Finding The Way Through: Treating Psycho-Social Trauma With Acupuncture

With Guest: Will Morris

Episode Qi034

Physiology does not forget. Our experience in life effects and shapes our body, our habits and perception. We develop ways to compensate for the difficulties wrought from traumas and unmetabolized experience in life, but when stressed those compensations don't work so well. That's when symptoms and long held patterns of dysfunction show up asking for our attention.
In this episode we discuss how the work of Wilhelm Reich is helpful when considering the treatment of emotional trauma, along with perspectives of Dr. Hammer and Dr. Shen. We also touch in on the importance of having a tolerance for ambiguity and paradox, the various aspects of 神 Shen (Spirit), and some ways of using the pulse to better understand the differences between a patient’s agitated and compensated state.
Listen in to this discussion that bridges East Asian medicine and Western psychology.
In this conversation we discuss:
  • How Will got started with treating trauma
  • Willem Reich and the power of breath
  • Take the pulse during an emotionally charged moment to get a clearer sense of how the patient’s physiology is communicating about that experience
  • Considering the spirit aspect of the zang in treatment of trauma
  • Attending to pulses with an eye toward the five spirits
  • Seeing through our disbelief
  • Are we using the pulse to guide or to confirm?
  • Eight extraordinary pulses lay outside the usual trajectory of the radial artery
  • Cozying up to ambiguity and paradox
  • Being cautious about basing our identity on clinical outcomes
"Follow the pulse during intake so that as issues arise, the physiological response to that issue can be mapped. If you are conversant with the pulses of the eight extraordinary vessels, it is a great help! It is important to know how the patient is responding at a deep level to their experience, but also, the way they are responding to our treatments"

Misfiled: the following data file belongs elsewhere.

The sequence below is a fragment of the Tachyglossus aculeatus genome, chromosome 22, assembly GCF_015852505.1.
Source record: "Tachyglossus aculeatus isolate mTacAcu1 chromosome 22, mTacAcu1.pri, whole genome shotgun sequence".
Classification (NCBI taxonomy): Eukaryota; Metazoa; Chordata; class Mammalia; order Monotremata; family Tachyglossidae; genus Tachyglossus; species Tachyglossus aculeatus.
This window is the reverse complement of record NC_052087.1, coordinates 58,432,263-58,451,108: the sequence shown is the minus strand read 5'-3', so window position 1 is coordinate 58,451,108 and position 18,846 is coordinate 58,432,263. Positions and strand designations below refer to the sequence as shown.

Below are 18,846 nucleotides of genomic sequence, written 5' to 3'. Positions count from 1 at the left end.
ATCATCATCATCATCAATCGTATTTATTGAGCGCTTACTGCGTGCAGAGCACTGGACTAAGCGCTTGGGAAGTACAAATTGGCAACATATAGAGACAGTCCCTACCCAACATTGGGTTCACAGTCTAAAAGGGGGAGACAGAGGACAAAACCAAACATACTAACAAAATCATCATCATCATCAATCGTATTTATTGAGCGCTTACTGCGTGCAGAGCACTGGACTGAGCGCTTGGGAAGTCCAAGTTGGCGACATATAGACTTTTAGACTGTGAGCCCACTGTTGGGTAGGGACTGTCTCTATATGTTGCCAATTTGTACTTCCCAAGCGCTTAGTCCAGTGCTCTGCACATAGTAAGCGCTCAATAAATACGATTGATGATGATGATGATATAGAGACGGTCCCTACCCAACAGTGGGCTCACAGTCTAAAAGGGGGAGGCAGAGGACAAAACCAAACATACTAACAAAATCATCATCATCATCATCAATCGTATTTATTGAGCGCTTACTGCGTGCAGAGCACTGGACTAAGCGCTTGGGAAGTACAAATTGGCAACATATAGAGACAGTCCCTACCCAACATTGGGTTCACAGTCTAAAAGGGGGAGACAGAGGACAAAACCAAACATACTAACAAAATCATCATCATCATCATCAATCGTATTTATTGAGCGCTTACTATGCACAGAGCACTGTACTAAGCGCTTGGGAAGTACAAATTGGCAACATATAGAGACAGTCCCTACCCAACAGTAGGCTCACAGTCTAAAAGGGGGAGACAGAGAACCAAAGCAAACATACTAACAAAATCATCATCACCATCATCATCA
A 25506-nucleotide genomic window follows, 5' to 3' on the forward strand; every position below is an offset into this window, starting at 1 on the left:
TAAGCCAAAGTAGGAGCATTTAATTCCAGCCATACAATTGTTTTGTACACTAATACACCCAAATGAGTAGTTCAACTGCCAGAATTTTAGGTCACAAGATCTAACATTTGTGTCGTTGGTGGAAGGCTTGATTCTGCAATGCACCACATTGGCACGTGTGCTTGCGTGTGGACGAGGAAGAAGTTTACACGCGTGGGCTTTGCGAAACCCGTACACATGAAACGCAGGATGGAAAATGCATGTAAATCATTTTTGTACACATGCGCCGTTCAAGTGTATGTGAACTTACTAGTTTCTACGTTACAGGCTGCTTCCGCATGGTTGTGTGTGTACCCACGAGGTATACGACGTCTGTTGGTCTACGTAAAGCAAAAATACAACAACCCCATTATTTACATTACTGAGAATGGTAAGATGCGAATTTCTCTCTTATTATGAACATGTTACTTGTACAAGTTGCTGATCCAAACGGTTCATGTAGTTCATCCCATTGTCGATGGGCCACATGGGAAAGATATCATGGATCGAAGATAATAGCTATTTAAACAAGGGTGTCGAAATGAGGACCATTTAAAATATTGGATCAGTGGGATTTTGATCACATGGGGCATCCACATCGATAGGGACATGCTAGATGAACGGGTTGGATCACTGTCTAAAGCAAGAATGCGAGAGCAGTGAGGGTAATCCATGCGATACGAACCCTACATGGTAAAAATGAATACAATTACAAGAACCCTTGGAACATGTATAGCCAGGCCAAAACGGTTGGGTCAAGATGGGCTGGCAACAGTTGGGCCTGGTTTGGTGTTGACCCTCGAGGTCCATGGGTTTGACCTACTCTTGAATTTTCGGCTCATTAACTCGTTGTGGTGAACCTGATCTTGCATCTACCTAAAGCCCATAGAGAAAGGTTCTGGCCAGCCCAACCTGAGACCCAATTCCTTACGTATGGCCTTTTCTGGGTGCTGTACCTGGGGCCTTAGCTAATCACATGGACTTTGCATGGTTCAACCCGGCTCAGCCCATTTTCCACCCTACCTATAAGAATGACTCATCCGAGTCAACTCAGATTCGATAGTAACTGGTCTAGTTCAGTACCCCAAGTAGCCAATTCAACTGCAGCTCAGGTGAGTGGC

Will Morris
I love working at the intersection of music, medicine, and magic. I was playing drums in a jazz-funk band on the road where I was exposed to astrology and decided to leave the road for another adventure. Met Ron Teeguarden and was exposed to Daoist three treasures and tonic herbalism. I am a huge fan of where western herbalists live in conscious communication with the plant teachers who bring about wisdom and healing to humans who have been on this planet for a fraction of the time that our plant brothers and sisters have.

Along the lines of plant communication – I record music and improvisation with plants using a biofeedback-to-music converter. Here is an example: I use these sounds to enhance plant spirit journey work combined with acupuncture. I also just moved to British Columbia interior to be with my wife who is a sound healer. BC also allows me to be in a more direct relationship with the plants I use for healing.

I love theory and transdisciplinary works. My practice feeds into teaching and writing. Oh – I have two earned doctorates, developed to IRBs and led the AAAOM to a single national association and led AOMA Graduate Education to regional accreditation as a level IV doctoral degree-granting institution.
Links and Resources

Kootenay Sound Healing
, the website of Theresa Lee.

Will's writing, over on the big river of books.

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I’ve heard it said that for something to be heard — it takes someone to speak and another to listen.

Michael Max

Acupuncturist, Podcast Host
About me
I've always been more drawn to questions than answers. And the practice of medicine seems to more lively when infused with a sense of curiosity and inquiry. It's been delight and honor to be able to discuss our medicine with so many thoughtful and skilled practitioners.

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